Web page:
Why does China's prosperity make its leaders uneasy and threaten global stability? In China: The Fragile Superpower, author Susan Shirk explores how China's internal politics could derail its peaceful rise. She concludes that the real danger lies in the insecurity of its leaders who face a troubling paradox: the more developed and prosperous the country becomes, the more insecure and threatened they feel. As the world's fastest growing economy, Shirk argues that the ruling regime has become increasingly afraid of its own citizens, and this fear motivates many of their decisions when dealing with the U.S. and other foreign nations. She believes that unless we understand China's brittle internal politics and the fears that motivate its leaders, we face the very real possibility of avoidable conflict with China- World Affairs Council of Northern California
Doug Bereuter became the president of The Asia Foundation on September 1, 2004, immediately upon his resignation from U.S. Congress after twenty-six years of service.
During his congressional career, he was a leading member of the House International Relations Committee. He served as Vice Chairman for six years, and chaired the Asia-Pacific Subcommittee for six years. He was a ranking minority member of the Human Rights Subcommittee for six years. He chaired the Europe Subcommittee immediately before his departure.
Susan Shirk is director of the University of California system-wide Institute on Global Conflict and Cooperation and Ho Miu Lam professor of China and Pacific Relations at IR/PS. She first traveled to China in 1971 and has been doing research there ever since.
From 1997-2000, Shirk served as Deputy Assistant Secretary of State in the Bureau of East Asia and Pacific Affairs, with responsibility for China, Taiwan, Hong Kong and Mongolia.
In 1993, she founded, and continues to lead, the Northeast Asia Cooperation Dialogue (NEACD), an unofficial “track-two” forum for discussions of security issues among defense and foreign ministry officials and academics from the United States, Japan, China, Russia, and the Koreas.
Shirk's publications include her books, How China Opened Its Door: The Political Success of the PRC's Foreign Trade and Investment Reforms; The Political Logic of Economic Reform in China; Competitive Comrades: Career Incentives and Student Strategies in China; andChina: Fragile Superpower. Her edited book,Changing Media, Changing China, was published in 2011.
Shirk served as a member of the U.S. Defense Policy Board, the Board of Governors for the East-West Center (Hawaii), the Board of Trustees of the U.S.-Japan Foundation, and the Board of Directors of the National Committee on United States-China Relations. She is a member of the Council on Foreign Relations, and an emeritus member of the Aspen Strategy Group. As Senior Director atAlbright Stonebridge Group, Shirk assists private sector clients with issues related to China and East Asia.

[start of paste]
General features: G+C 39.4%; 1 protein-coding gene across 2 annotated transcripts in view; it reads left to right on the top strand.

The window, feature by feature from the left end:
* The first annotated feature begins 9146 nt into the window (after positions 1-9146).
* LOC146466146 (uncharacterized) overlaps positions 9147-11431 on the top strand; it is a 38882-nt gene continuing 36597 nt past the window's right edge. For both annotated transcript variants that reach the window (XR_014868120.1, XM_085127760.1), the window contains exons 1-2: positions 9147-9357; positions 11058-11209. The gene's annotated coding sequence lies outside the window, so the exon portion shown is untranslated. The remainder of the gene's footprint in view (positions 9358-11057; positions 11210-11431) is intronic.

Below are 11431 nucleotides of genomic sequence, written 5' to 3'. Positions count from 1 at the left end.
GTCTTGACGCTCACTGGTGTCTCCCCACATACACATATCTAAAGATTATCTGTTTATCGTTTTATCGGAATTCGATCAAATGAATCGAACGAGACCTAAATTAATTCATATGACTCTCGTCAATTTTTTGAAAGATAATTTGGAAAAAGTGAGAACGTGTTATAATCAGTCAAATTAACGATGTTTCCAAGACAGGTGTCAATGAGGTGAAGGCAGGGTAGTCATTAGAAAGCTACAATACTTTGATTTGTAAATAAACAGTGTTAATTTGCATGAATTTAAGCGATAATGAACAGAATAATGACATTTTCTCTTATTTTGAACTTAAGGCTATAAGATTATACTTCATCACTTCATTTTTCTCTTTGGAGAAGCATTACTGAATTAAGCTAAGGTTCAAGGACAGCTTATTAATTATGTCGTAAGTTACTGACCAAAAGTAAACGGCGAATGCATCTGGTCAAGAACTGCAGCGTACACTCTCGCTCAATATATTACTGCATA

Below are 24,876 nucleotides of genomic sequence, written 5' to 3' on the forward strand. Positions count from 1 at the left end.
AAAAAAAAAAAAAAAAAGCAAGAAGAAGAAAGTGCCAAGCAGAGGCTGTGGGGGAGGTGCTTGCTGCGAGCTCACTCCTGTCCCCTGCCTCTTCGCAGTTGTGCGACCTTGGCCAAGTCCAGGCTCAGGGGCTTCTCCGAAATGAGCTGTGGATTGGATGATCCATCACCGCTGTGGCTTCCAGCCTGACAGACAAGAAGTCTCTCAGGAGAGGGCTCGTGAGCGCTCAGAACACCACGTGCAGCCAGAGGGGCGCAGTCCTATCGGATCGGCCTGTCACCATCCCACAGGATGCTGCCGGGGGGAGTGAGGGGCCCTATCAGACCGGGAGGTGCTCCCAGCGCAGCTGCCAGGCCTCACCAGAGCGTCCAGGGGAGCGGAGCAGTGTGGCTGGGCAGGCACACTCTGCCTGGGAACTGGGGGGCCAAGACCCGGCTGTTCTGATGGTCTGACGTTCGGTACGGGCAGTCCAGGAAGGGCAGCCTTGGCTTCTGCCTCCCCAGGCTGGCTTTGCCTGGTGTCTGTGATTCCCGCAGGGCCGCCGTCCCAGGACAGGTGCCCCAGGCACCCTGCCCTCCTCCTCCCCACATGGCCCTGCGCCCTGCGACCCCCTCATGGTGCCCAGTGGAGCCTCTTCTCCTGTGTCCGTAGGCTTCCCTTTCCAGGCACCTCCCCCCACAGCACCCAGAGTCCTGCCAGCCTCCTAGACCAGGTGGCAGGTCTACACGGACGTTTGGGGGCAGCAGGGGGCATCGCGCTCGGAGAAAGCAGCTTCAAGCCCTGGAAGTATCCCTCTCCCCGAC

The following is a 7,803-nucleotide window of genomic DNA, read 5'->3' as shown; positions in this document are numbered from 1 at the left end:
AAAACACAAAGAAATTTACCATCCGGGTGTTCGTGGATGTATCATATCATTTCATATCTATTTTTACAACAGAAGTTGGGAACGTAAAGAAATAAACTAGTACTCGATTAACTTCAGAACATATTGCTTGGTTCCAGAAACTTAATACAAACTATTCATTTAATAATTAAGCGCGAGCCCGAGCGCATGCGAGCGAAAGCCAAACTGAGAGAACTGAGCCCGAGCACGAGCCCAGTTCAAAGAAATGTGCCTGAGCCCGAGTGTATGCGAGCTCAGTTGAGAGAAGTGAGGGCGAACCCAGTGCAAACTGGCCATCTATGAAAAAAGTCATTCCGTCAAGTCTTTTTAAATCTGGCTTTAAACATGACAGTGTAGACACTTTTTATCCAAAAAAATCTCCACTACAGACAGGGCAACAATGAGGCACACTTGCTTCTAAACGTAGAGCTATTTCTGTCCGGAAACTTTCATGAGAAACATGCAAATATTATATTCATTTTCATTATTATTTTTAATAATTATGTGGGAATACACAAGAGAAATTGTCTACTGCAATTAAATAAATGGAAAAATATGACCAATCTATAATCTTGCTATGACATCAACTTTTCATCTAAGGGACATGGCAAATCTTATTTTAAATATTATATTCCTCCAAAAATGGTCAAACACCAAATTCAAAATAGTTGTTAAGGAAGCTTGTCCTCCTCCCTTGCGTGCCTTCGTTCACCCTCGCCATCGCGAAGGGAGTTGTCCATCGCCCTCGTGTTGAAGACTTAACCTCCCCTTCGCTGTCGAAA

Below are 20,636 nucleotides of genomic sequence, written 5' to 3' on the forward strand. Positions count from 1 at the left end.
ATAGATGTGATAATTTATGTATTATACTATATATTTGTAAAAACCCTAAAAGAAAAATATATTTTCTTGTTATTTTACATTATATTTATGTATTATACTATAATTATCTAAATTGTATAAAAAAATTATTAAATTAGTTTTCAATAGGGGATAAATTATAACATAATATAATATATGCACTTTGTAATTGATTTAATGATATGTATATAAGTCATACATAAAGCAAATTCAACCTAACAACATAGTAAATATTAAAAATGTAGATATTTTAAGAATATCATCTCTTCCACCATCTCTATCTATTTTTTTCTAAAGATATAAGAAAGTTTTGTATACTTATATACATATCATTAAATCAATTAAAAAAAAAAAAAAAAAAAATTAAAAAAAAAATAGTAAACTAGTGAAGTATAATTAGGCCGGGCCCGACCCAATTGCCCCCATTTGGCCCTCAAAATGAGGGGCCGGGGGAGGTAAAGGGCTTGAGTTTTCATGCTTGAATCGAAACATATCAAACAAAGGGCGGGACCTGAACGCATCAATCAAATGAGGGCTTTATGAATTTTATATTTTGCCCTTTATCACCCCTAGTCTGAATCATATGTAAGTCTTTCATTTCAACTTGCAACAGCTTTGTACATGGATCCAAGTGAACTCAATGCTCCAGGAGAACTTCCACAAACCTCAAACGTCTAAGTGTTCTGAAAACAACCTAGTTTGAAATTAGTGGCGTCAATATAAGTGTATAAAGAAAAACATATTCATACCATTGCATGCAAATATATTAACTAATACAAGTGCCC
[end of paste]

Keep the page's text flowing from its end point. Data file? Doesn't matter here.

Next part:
It's now my pleasure to introduce our speaker Dr. Susan Shirk. Since first travelling to the People'sRepublic of China in 1971 underline that 1971, that's early, Susan Shirk has become a prominentauthority in Chinese politics and foreign policy. She founded and continues to lead the North East AsiaCooperation Dialogue an unofficial forum for discussion on security issues between Defense andForeign ministry officials as well as academics from the United States, Japan, China, Russia, SouthKorea and North Korea. She has also served as Deputy Assistant Secretary of State in the Bureau ofEast Asia Pacific Affairs with responsibilities for US affairs with China, Taiwan, Hong Kong andMongolia. It was during that period I first met Dr. Shirk when she testified several times before the USHouse Asia and pacific Sub Committee which I chaired.Currently professor Shirk is the director of the University of California's System Wide Institute onGlobal Conflict and Cooperation. She is a professor of political science at the School of InternationalRelations and Pacific Studies at the University of California in San Diego. As a leading expert onChina, Professor Shirk not captain Shirk sorry, Professor Shirk has written numerous books andarticles on the country. Her most recent book "China: Fragile Superpower" provides insight into thethought processes and fears of China's leaders. She argues that situations with rising powers such asChina often lead have led to war because other countries fail to understand the domestic, political andeconomic circumstances in such a rising power and react then appropriately. Therefore, in her book shebuilds a strong case for a better understanding of China's fragile internal politics and the variousconcerns that fears and fears that motivate its leaders.Former secretary of state Madeleine Albright called Dr. Shirk's latest book on China as fragilesuperpower, "the definitive book at the right time" an objective look at new China. James Liley, ourformer Ambassador to South Korea and China, now at the University of Maryland said Susan Shirk'slatest work lifts the rug on China's severe internal problems. He also said that she has injected a doseof realism into a distorted vision of China which has been promoted by gushing China watchers whofocus on Shanghai's skyline. So please join me now in welcoming Dr. Susan Shirk.Well, thank you very much Doug. It's really a privilege to have you introduce me, I have enjoyedgrappling with China and Asia with you over the years and it's wonderful to be with you this evening. Iknow that China looms very large in San Francisco and in California and very important and that youare a very well informed audience. This is my second time here on this podium and so I am lookingforward to the discussion. You know, there is an expression that is sometimes used to label Chinascholars in Washington. The critics of China also often call people like me "Panda Huggers". And so tohave Jim Liley say that I am providing an objective view, I consider a great compliment. I do think thatit's important to open up the black box of Chinese politics and understand what's going on in China, soAmericans can respond appropriately to the rise of China and prevent a cataclysmic conflict that wouldbe disastrous for all of us.You know when I went to Washington in 1997 to serve in the State Department, I was actually veryworried about the possibility of war between the United States and China, because just the previousyear in 1996 the United States and China had come into an eye ball to eye ball confrontation over theisland of Taiwan, which Beijing claims as part of China but has ruled itself independently since 1949.The Chinese launched massive military exercises and missile tests outside of Taiwan's ports to showtheir anger because we had allowed the President of Taiwan Lee Teng-hui to visit his alma materCornell gave a speech there. And in Chinese eyed this signified that we were treating Taiwan as asovereign independent state. So the United States sent two aircraft carrier battle groups to the vicinityand China backed down. But what would happen the next time? Crisis escalation has a life all its own.And most wars occur even though no one wants them to happen.So as I worked in government to try to lay a foundation for a decent relationship between the UnitedStates and China and prevent that kind of conflict I kept noticing how focused Chinese decision makerswere on their own domestic politics. Now of course this was the Clinton administration, and I wasdoing China policy, so I was getting a pretty heavy dose of domestic politics myself; remember all thatcriticism of the Clinton White House for campaign contributions from China and for giving away oursatellite secrets, our nuclear secrets. But even though there is plenty of domestic politics related toChina policy in the United States, the big difference is that in America politicians are just worriedabout winning the next election. But in China they are worried about the survival of Communist Partyrule. If the Communist Party were to fall, then of course they and their families would lose everything.You know I often tell my American friends and colleagues that I am writing a book about Chinesedomestic politics in foreign policy called "China: Fragile Superpower" and they say what's fragile?But when I tell my Chinese friends that I am writing a book called Fragile Superpower, every singleone of them has said, "What you mean superpower?" And not one of them has questioned the notionthat China is internally fragile.Now this fragility came through most clearly to me in a very traumatic experience I had when I was ingovernment. It was a May evening in 1999, I was driving home and I got a phone call from theOperations Center at the State Department to tell me that the Chinese Embassy in Belgrade had beenstruck by a bomb from a US bomber flying as part of the NATO mission in Yugoslavia. So I assumedit was a stray fragment, but I soon learned that we actually had, by mistake, targeted that buildingthinking it was a Yugoslav military facility and it turned out to be the Chinese Embassy. So wetargeted directly with I believe three bombs, we killed three Chinese and injured 20 others. Well as Idrove back to the State Department that night my instinct was that we had to apologize profusely fromthe President on down, because I knew that if we didn't show how sincerely sorry we were, that theChinese would never let us forget it, just as they have never let the Japanese forget their failure toapologize adequately for the brutal occupation of China during World War II.So with this in mind we had President Clinton trying to call Jiang Zemin, President Jiang Zeminwouldn't take the call. Secretary Albright that night went to the Chinese Embassy to apologize.President Clinton went on television and apologized. We tried to send a special envoy to China, theChinese said, "Don't come." We tried to have our Ambassador go to the airport to be there when theplane with the remains of the victims returned to Beijing they wouldn't let him go. President JiangZemin finally took the call, President Clinton apologized directly. He signed the condolence book fromthe Chinese Embassy and we paid compensation for to the victim's losses and for the building. Butall these efforts were in vain. Soon protesters were swarming into the streets in Beijing and otherChinese cities where the US has consulates. The Chinese leaders, the Communist Party leadersinformed people in China through the official media that this was what they call a brazen andintentional act on the part of the United States. They also provided buses so that college students couldgo to the US Embassy in Beijing and consulates in these other cities, to demonstrate and the policestood by while the students threw bricks and rocks and Molotov cocktails at the buildings. But theydidn't let them enter the buildings.So what was going on here? Well, first of all the timing of this accident was unfortunate. Put yourselfin the place of President Jiang Zemin and that's what I tried to do in this book, I tried to put the readerin the place of Chinese leaders so that you can see how they look at their domestic situation and howthey look at the world. So just a few weeks before this terrible accident, in April president Jiang Zeminhad awakened to find 10,000 adherents of the Falun Gong, a spiritual sect that wanted to be recognizedas legitimate in China and had using cell phones and the internet with no warning, organize thisdemonstration of 10,000 people surrounding Zhongnanhai, the compound where Chinese leaders workand live. Well needless to say president Jiang freaked out. I mean he was very alarmed; how could thishappen? And he I've been told by a couple of insiders that that night he stayed up late, writing a longmemo not on how to handle the bombing of the Chinese Embassy in Belgrade, but on how to crush theFalun Gong, and I speculate that in his mind these two threats blurred together.It's also important in considering the timing to remember that just a few weeks after the May accidentin which we bombed the Chinese Embassy in Belgrade, was going to be June 4th 1999. Now I knowprobably many of you in the audience recognize the significance of that date, the 10th anniversary ofTiananmen. In 1989 in Beijing Tiananmen square and more than a 130 other cities through out China,there were large scale pro democracy demonstrations, and the Chinese communist party almost fell. Sothe President Jiang and his colleagues were worried that on June 4th 1999, on this anniversary thestudents will come out on the streets again. In China it's a kind of a tradition that you do getdemonstrations on anniversaries. So when the Belgrade embassy bombing occurred they thought wellthe students are organizing these protests they are just going to move them up a few weeks, and theyhave got to come to Tiananmen Square or they have got to come after us in Chung-nan-hai, becausethey are got to be furious at us that our government is so weak, feckless, that we allowed thishumiliation of having the Chinese bomb or embassy. So that explains the buses. They were there tomake sure the students went to the US embassy instead of coming after the Chinese leaders themselves.They deflected that tidal wave of protest away from themselves and towards the foreigners. In otherwords, think about the significance of this. They were willing to risk a confrontation with the powerfulUnited States in order to protect themselves from domestic opposition. So based on this traumaticexperience, and others not quite so traumatic but in the same pattern.I started to see this pattern of political insecurity on the part of China's leaders. You know, to us on theoutside China's leaders looked like giants because the country has been so successful at reviving it'seconomic power, it's military power, it's political influence in the world. But in their own minds, I thinkthey feel more or like scared children, trying to stay on top of the society that has roiled by all thiseconomic change since the market reforms were introduced in 1978 and since China was opened to theworld. So this insecurity drives everything they do. In foreign policy as well as domestic policy, andthat's basically my argument. So today I would just like to talk a little bit about why Chinese leadersare so insecure, very briefly.You have to go back to Tiananmen first of all. This insecurity really starts to intensify after this veryclose call in 1989 when not only did you have demonstrations in more than a 130 cities, but theleadership split over how to respond to it, the demonstrations. And they the regime remains standingonly because the military obey Deng Xiaoping orders that came in and forcibly put down thedemonstration. So that close call is very much in the minds of Chinese leaders. Also remember in thatsame year, the Berlin Wall fall and communist regimes in the Soviet Union and Eastern Europe startedto fall. So China's leaders ever since that time have worried that their own days and power arenumbered. They also know that they to put it simply, they are no Mao Zedong and Deng Xiaoping.Today's leaders are you know, the current president Hu Jintao, the former president Jiang Zemin andtheir senior colleagues. They are they lack a personal following. They don't have much charisma.They are kind of organization men, technocrats. And this contributes to their insecurity because theyknow that people don't have a huge amount of respect for them. Most important they know that allthese market reforms and opening have turned Chinese society upside down. I mean this is not thesame China I visited in 1971.More than a hundred million people have moved from the country side to the cities. The majority ofpeople work in the private sector with this very little political control of people. People travelled abroadnow, and they never did before. The people also and I think this is really important, I devote awhole chapter to it. People have more information than they had in the past, about what's going on intheir own country and in the world. That's because China now has a commercialized media and ofcourse the internet, a 144 million people get their news, information through the internet in China now.And this means that China's leaders can longer keep people ignorant of what's going on you know, fora politician in Japan or Taiwan makes some remark that is viewed as provocative by people in China.People in China are going to expect the leaders to react, and they have there is no way to completelyprevent this kind of information from reaching people anymore. It is true that there is extensivecensorship the propaganda department still is a force to be reckon with, there is blocking of websites,filtering of keywords searches, but its not airtight and there is still a lot more information available topeople. China is much more porous to information than it is used to be.The gap between the rich and poor has widened as a result of all this economic change. You know, inAmerica we talk we are very concerned because the wealth gap is larger than it's been in more than acentury. China's is worse and the reason the China's leaders talk a lot about this inequality, which theycall polarization and they are very worried about the political consequences of it. Because people inChina believe that the wealthy got their money not through ingenuity and hard work, but throughofficial corruption and that's what makes it potentially, politically explosive. Now the current leadersof China President Hu Jintao and Wen Jiabao are trying to stave off unrest by showing how much theycare about the poor. You know a kind of compassionate communism we might say. Which is, thinkabout it communist party now has to really prove they care about the poor. Their slogan is theharmonious society. And premier Wen Jiabao is particularly affective at this on television. I was inChina before the summer last summer and every night watching the 7 o clock news. Wen Jiabao atleast once a week is seen visiting some poor village where the peasants have suffered some natural orman made disaster and put this armor around the farmer and to show how very much he sympathizeswith her plight and a kind of tears up sort of like Chinese Bill Clinton. And he is very very effective at this.But despite all this talk about the harmonious society trying to show that the leaders care about thepoor, there still our demonstrations everyday in China and in the cities laid off workers in thecountryside farmers who are furious about corrupt local officials selling their land and not keeping themoney not giving them what they believe they deserve. A lot of demonstrations nowadays over theChina's severe environmental problems so great article in today's Washington post about this. About abig demonstration in Xiamen, Fujian province over a chemical factory that the local officials also arebuilding in an urban area and the people use cell phones, internet to organize a large scaledemonstration against the chemical plant. So protests occur and the leaders are very worried about that.When I have met with in fact I think it was one time that Doug Bereuter and I were in Chinatogether, we had a meeting with China's premier, and he got a question that wasn't aboutdemonstration, so it was about something else. But clearly demonstrations were on his mind and heimmediately had all the statistics about how many demonstrations had occurred in the last ninety days in China.Protests are the only thing that China's leaders worry about. Again let's go back to Tiananmen. Thiscrisis at 1989, taught China's leaders three things, they took away three lessons that they learned fromTiananmen. One is prevent massive social protest. But second is prevent any public leadership splits,because Tiananmen the government almost fell because people saw that the leaders had a differentattitude toward the protest. Some wanted to talk with them and have dialogue others wanted to take atough line. And of course because of the splits, it encouraged people to come out and demonstrate.Because they felt it was safe. So the China's leaders want to maintain this public face of unanimity. Actlike there isn't any competition, any daylight in their views between them. But managing to do thatespecially in the context of this information revolution to keep the competition within the party elitehidden from the public is very difficult. And China is right now in the mist of its own political campaign.In the fall, there will be a major party congress. President Hu Jintao will receive another term aspresident and head of the party. So that's not in doubt. But at least, four of the nine members of thestanding committee, the Polit Bureau are going to retire because of age. And also so they have todecide who to replace them with. They also really should select Hu Jintao successor. Hu Jintao waschosen more than five years before the time he became the president and party had, so he could beprepped, he could sort of be a leader in waiting. So they should really decide and one person now. Butmost folks in China think that they will most of the political elite the people who watch these thingsthink that they probably will not be able to agree on one person. Hu Jintao can not choose hassuccessor. It has to be a collective decision of the Elite. So if they promote two or three people and letthem compete over the next five years, it's going to be very interesting, very difficult to keep this publicface of unanimity.Finally the third thing they worry about actually, not finally I have two more things to say and then wewill move to the question session. Another lesson of Tiananmen is you have to keep the military loyal,because if there are protests and the leaders split, then you may still survive if the military followsorders and stands by the party leaders. So I think this really helps explain why Hu Jintao spends somuch time trying to build support from the generals and also why the Chinese military has receiveddouble digit annual increases in the defense budget, since the early nineties. It's in part becauseChina wants a military that a great power can be proud of but it also in part because of the need tobasically by the support of the military. The last factor that has Chinese leaders worry is rise innationalism. They recognized that the previous two dynasties the Ching dynasty that fell in 1911, andthe Republic of China that was defeated by the communists in 1949. Both of them were overthrown bynational movements in which the specific discontents of different rural and urban groups were fusedtogether by this powerful emotional force of nationalism. And Chine's leaders therefore feel they haveto stay out in front of rising nationalism especially on the issues of Japan and Taiwan.So the fears of Chinese leaders about their maintaining power at home their political survival, motivateeverything they do in foreign policy as well as domestic policy. I know I believe that Chine's leadersreally do want the country to rise peacefully and they try very hard to convince the world that they area responsible power with peaceful intensions. But the question I have is will they be able to sustain thatapproach, the responsible approach domestically in the face of increasing protest nationalism and thefact that people have all these news about what's happening in Japan, Taiwan and the United States.So my book argues that we need to be aware of Chinese fragility when we make our own policytowards China. We have to realize that everything American say and do resonates through Chinesedomestic politics. So I conclude the book with some suggestions to Americans and to Chinese too, I'mhappy to give them advice about how would in view of this in turn of fragility how to manage ourrelations so that we avoid a disastrous conflict between us. So I will be happy to talk about those policyideas or anything else in the discussion session. Thanks very much.